Amy Rowell of Four Winds Research, asks: “what’s driving design for a more sustainable future?” and requests your help.
Sustainability calls for a complete overhaul of every sector of production… There’s not been a similar opportunity since the end of WW2 and industry transforming from military to consumer.
Is Béhar’s thinking too radical? Is it too much to imagine that in the next decade, we can expect to see dramatic changes in the way that products are conceived and designed, manufactured and delivered? Will manufacturing, by design, be less wasteful and more environmentally-friendly? Will products increasingly be more energy-efficient, and be characterized by more responsible use/reuse of materials?
In general: will products be designed with more than “faster, better, cheaper” metrics in mind? In the coming decade, will the impact of design decisions extend beyond financial (price/performance) considerations and increasingly be paired with – environmental and social concerns?
Perhaps the best way to respond to this question is to point to a number of recent developments that promise to pave the way to more sustainable design and manufacturing:
In fact, Ulrich and Eppinger’s classic college textbook, Product Design and Development has already begun to reflect this change and now includes a new chapter on Design for the Environment, addressing topics like eco-friendly materials selection, product lifecycle assessment and more. (See Figure 1. The BMW i8 concept car – a plug-in hybrid.)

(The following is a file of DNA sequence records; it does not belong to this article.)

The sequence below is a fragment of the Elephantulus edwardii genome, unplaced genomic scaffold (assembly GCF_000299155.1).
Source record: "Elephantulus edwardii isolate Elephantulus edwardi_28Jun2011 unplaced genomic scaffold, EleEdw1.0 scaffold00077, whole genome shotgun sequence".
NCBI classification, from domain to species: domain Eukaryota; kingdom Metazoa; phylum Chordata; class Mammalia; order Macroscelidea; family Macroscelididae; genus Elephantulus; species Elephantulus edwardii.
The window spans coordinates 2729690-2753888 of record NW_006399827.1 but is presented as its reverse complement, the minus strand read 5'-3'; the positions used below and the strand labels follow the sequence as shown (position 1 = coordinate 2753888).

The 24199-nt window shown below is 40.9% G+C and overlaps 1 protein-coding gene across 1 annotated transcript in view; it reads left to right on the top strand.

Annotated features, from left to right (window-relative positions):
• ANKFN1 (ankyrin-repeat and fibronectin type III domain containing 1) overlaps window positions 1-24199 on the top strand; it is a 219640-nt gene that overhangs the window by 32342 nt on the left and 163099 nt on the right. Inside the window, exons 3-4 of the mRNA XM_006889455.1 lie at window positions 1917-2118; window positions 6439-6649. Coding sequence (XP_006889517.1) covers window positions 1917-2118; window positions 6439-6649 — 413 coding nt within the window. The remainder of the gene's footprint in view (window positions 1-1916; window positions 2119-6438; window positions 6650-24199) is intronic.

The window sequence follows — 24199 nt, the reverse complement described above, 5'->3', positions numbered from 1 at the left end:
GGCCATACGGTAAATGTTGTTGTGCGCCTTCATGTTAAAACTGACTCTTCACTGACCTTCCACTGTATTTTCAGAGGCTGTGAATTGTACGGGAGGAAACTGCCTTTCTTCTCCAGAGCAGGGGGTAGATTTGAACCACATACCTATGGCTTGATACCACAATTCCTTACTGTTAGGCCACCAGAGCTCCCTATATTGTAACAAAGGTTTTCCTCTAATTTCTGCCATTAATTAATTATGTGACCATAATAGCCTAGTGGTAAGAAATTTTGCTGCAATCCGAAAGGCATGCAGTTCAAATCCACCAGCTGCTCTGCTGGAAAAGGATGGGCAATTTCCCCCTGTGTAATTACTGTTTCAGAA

Sustainability is taking on a new and important role – new modules are being developed to simplify the sustainable design process, and new tools to aid in such tasks as materials selection, “up-front” LCA (lifecycle assessment), and carbon/water impact analysis are being introduced.
Do you agree? Disagree? Tell us more. By taking this short survey, you’ll be helping to shed light on this very important – and often highly debated – topic. Whether you’re a sustainability expert or just beginning your journey – your feedback is invaluable.
It’s all part of next-generation product design, a topic that is explored in greater detail in our upcoming research study, “Sustainability and the Product Lifecycle: A Report on the Opportunities, Challenges and Best Practices for Sustainable Product Design and Manufacturing.”
About the Author: Amy Rowell runs Four Winds Research. It is focused on identifying the key issues and challenges facing designers and engineers today as they attempt to create sustainable products; understanding how organizations can effectively apply sustainability principles in product design and development both internally and across the supply chain; and the critical role that sustainability metrics, tools, and technologies promise to play in product design and manufacturing in the coming decade.
Amy Rowell, asks: ‘what’s driving design for a sustainable future?’ and seeks your help